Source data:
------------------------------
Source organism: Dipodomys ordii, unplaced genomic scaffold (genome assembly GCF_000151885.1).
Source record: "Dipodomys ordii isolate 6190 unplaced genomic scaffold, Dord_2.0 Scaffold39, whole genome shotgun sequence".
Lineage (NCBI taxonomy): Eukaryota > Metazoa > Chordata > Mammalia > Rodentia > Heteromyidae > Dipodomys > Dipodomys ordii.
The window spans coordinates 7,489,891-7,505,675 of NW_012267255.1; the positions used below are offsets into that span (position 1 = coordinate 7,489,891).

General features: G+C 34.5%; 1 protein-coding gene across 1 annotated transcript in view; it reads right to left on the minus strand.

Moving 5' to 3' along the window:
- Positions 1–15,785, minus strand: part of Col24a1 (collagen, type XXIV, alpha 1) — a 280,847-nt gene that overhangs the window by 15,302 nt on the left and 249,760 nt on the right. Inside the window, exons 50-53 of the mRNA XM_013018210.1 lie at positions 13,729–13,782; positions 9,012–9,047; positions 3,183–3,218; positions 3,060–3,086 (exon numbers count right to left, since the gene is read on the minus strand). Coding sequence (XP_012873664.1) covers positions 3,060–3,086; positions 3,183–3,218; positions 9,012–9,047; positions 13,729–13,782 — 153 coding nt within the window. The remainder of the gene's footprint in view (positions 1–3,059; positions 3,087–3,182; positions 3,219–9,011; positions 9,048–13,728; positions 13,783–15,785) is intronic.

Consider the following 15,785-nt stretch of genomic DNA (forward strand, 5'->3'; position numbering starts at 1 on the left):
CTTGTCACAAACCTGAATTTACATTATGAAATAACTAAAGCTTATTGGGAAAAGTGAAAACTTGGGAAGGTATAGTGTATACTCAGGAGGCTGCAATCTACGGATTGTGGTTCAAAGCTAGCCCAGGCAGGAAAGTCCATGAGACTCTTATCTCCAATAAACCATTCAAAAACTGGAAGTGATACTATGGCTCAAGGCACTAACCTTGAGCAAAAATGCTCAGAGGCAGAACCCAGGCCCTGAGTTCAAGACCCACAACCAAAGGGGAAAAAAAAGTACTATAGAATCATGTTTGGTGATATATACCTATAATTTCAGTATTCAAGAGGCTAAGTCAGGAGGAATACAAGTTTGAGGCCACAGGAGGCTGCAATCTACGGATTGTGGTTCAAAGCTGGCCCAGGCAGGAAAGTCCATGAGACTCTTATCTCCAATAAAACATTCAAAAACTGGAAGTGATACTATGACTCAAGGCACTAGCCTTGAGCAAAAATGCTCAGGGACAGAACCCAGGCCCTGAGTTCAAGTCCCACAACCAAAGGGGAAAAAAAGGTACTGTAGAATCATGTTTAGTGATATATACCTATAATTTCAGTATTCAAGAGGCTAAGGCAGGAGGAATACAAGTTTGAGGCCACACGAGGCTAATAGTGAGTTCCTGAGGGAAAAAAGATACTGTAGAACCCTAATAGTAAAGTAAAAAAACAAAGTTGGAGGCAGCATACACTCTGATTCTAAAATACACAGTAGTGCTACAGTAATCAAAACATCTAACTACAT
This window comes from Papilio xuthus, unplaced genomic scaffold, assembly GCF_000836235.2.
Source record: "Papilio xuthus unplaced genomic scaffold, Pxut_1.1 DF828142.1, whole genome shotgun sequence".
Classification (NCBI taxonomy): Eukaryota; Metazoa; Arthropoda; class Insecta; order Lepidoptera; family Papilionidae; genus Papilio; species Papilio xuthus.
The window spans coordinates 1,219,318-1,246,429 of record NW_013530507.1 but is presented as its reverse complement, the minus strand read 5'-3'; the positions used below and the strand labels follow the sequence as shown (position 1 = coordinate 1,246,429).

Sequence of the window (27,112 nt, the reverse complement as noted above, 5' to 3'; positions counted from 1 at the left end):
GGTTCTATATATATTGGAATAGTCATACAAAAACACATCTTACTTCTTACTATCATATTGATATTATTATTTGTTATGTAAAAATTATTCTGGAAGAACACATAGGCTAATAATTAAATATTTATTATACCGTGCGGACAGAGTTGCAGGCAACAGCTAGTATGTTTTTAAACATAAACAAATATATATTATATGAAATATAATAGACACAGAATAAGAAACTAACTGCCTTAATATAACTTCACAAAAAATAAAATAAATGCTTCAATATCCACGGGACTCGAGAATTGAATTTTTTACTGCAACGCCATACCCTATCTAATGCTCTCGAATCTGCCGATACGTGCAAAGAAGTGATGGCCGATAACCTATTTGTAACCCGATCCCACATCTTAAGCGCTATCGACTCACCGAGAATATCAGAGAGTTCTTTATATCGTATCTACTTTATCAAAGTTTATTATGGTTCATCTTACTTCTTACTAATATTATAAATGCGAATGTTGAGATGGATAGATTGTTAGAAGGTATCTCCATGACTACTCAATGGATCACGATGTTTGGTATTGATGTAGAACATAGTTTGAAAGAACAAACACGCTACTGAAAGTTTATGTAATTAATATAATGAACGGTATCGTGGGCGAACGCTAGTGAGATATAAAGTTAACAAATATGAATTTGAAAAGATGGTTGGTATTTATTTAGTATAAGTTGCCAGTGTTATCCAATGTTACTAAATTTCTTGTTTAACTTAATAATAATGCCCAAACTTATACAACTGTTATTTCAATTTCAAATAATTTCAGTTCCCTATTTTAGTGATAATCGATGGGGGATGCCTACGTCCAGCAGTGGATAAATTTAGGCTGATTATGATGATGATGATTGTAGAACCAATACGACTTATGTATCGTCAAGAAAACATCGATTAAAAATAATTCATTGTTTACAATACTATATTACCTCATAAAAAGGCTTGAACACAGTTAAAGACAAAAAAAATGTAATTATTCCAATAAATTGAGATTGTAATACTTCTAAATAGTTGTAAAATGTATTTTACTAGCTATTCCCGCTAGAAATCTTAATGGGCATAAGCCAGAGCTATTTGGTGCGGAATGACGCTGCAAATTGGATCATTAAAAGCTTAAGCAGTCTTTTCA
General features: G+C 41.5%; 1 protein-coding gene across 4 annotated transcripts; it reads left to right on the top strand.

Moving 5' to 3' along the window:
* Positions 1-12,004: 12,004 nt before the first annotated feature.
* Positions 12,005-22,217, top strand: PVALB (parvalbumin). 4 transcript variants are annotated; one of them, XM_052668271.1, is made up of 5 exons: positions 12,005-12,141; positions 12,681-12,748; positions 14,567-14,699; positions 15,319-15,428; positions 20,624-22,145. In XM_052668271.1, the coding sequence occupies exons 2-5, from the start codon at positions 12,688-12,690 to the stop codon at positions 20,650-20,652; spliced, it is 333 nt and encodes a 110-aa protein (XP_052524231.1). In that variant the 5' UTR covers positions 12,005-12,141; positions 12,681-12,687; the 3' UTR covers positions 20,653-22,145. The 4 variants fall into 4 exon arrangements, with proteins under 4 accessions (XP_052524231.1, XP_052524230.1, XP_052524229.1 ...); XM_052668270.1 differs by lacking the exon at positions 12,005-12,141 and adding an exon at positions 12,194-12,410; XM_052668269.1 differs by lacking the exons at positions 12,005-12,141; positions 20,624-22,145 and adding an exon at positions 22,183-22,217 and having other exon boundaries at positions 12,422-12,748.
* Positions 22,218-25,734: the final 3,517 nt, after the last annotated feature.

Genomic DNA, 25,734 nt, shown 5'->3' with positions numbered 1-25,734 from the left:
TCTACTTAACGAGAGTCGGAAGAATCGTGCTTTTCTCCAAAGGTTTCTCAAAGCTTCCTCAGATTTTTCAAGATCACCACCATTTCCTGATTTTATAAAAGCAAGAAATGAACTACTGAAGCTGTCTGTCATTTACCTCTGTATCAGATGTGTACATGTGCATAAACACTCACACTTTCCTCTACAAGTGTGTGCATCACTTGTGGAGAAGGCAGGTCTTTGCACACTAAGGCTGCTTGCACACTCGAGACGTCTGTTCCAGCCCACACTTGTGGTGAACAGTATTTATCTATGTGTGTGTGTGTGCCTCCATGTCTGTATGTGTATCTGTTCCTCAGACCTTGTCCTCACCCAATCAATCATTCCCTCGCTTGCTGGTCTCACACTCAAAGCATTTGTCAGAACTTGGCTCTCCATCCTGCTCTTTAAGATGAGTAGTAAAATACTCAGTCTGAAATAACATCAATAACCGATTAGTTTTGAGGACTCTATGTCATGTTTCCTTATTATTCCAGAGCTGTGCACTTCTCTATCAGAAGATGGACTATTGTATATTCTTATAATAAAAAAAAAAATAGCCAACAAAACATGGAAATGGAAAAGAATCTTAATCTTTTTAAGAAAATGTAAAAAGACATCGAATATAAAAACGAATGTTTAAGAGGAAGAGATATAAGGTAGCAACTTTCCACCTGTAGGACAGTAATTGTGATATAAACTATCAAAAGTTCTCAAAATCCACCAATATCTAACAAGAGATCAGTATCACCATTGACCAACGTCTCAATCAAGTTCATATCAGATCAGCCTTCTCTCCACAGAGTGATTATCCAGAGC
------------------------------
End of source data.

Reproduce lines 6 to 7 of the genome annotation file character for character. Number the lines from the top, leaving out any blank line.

Moving 5' to 3' along the window:
- Positions 1–15,785, minus strand: part of Col24a1 (collagen, type XXIV, alpha 1) — a 280,847-nt gene that overhangs the window by 15,302 nt on the left and 249,760 nt on the right. Inside the window, exons 50-53 of the mRNA XM_013018210.1 lie at positions 13,729–13,782; positions 9,012–9,047; positions 3,183–3,218; positions 3,060–3,086 (exon numbers count right to left, since the gene is read on the minus strand). Coding sequence (XP_012873664.1) covers positions 3,060–3,086; positions 3,183–3,218; positions 9,012–9,047; positions 13,729–13,782 — 153 coding nt within the window. The remainder of the gene's footprint in view (positions 1–3,059; positions 3,087–3,182; positions 3,219–9,011; positions 9,048–13,728; positions 13,783–15,785) is intronic.